During December the Ethical Partners Australian Share Fund returned -2.47% versus the S&P/ASX 300 Accumulation Index of -0.23%, an underperformance of -2.24% (after fees). Since inception on 9 August 2018 the Fund has returned -8.78% versus the S&P/ASX 300 Accumulation Index of -8.04%, an underperformance of -0.74% (after fees). During the month the Fund benefitted from overweight positions in Graincorp, GWA Group, Downer, Medibank and NIB Holdings. Key detractors for the month included oOh Media, Bega Cheese, TPG Telecom and having no position in BHP Billiton and CSL detracted from the Fund’s relative performance.
The Fund added no new companies to the portfolio during the month and sold out of one position.
Amidst the market volatility (during December 2018 the market traded in a 6.8% range and closed only slightly down) and significant share price declines across the market since mid-year we have had a look at which categories of stocks within the Fund have added value and which have detracted value. Below we divide the portfolio into a number of different categories - similar to those found in Peter Lynch’s book “One up On Wall Street”, from 1989. We define our own four categories below and take into account the company earnings profile as well as how the stock itself tends to trade when making these classifications.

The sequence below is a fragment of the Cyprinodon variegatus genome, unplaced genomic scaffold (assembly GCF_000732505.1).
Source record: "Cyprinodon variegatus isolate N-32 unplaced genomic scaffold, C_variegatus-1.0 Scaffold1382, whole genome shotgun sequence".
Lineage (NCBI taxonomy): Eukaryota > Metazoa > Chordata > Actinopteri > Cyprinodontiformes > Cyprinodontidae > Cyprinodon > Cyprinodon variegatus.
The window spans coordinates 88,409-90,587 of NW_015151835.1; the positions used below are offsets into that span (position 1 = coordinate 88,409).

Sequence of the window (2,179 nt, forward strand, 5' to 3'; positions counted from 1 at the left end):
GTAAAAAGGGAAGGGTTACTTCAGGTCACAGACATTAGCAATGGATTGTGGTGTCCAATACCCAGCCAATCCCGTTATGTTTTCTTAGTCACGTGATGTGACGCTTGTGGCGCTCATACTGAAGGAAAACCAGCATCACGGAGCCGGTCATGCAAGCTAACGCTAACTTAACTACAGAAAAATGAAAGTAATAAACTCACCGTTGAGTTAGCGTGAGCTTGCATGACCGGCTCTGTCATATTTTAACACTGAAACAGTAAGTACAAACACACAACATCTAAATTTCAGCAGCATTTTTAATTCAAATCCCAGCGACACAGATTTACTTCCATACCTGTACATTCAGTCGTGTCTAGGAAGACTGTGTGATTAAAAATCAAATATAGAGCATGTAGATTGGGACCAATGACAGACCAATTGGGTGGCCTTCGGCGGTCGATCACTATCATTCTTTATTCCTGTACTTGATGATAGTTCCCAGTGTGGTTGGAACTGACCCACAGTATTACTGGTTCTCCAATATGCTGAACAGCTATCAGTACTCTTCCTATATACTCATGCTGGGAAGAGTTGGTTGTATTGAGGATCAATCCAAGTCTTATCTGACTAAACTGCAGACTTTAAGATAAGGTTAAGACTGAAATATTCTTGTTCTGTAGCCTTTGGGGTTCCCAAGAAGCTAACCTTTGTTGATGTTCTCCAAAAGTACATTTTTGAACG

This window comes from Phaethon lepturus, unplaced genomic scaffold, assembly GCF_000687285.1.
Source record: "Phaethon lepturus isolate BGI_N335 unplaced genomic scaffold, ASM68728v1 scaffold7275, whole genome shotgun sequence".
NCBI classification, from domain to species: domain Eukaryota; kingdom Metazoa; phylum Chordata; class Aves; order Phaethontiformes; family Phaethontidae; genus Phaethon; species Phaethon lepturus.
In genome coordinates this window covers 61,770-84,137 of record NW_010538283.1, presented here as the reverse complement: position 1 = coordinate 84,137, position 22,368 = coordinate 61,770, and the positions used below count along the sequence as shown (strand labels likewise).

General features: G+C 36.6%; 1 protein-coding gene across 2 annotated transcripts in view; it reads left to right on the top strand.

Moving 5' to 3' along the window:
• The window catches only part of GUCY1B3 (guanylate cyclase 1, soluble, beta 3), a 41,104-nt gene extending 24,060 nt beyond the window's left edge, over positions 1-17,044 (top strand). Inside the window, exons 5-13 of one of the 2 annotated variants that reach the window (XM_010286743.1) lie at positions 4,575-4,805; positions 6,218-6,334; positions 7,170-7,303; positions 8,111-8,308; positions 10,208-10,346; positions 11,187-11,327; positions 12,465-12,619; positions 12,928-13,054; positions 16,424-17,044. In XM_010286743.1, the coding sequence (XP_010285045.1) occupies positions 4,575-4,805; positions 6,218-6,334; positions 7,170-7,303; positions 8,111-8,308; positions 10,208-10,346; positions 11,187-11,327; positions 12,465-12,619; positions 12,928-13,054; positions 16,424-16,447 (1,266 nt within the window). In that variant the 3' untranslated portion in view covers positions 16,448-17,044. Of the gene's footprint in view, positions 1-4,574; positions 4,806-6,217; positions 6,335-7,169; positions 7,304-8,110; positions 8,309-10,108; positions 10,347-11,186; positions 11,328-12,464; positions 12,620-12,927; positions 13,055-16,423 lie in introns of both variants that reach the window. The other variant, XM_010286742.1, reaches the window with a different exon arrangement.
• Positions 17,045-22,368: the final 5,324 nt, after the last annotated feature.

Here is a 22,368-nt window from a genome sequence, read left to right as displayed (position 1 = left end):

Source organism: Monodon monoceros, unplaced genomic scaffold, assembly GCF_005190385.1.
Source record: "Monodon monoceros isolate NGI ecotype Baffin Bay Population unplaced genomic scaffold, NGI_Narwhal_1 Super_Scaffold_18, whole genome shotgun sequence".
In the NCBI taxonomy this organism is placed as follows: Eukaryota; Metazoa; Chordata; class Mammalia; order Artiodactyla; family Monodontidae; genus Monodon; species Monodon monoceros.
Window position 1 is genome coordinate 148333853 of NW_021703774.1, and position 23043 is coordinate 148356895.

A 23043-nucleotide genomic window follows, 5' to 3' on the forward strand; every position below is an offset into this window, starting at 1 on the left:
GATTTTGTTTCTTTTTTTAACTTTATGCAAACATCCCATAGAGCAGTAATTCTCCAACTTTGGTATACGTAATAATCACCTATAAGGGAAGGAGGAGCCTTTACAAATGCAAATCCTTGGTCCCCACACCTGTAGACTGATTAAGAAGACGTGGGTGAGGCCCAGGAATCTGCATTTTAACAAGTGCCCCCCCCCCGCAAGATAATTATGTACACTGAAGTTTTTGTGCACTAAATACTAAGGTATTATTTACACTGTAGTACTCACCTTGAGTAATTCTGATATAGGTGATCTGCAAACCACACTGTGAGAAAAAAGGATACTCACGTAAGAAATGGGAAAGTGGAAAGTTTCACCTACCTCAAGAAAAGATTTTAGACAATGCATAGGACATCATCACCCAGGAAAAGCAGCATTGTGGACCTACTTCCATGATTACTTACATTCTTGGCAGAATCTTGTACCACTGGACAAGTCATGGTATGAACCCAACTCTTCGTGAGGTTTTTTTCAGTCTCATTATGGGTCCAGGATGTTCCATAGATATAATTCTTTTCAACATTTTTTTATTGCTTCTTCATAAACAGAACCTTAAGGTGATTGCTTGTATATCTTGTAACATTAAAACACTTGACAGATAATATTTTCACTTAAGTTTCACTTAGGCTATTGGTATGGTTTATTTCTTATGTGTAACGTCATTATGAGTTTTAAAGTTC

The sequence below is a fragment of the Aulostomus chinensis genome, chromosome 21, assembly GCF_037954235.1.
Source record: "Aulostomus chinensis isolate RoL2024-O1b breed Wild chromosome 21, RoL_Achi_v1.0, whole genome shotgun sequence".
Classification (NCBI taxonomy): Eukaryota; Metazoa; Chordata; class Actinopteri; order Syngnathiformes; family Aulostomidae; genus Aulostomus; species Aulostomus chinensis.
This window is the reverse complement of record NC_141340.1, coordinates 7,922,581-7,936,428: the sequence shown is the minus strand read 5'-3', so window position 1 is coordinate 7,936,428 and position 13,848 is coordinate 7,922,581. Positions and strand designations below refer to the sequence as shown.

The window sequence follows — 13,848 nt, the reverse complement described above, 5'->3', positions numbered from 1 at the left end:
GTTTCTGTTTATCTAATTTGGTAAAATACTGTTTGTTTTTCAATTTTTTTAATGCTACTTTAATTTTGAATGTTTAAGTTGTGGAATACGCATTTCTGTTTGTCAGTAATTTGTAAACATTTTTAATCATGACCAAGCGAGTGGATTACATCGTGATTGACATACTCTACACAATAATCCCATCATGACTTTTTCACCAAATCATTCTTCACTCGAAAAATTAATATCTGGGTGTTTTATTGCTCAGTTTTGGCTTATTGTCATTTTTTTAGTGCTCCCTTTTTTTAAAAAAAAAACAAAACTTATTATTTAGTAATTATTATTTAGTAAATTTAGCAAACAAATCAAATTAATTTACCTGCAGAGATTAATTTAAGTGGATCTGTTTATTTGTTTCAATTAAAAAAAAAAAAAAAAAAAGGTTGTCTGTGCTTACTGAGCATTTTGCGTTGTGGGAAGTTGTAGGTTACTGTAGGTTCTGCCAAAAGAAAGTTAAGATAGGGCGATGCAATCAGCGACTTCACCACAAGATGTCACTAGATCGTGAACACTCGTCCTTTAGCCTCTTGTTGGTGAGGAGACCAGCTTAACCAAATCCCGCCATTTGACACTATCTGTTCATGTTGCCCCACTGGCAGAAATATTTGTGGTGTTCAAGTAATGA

We divide the portfolio into the four following groups:
Yield: those companies that are held due to their ability to pay a reasonable dividend, backed by strong cash flow. They are not growing earnings quickly and usually have stable oligopoly market positions.
Defensives: those companies that are held that have a relatively stable earnings profile that tend to be sought after as a safe haven during times of market volatility.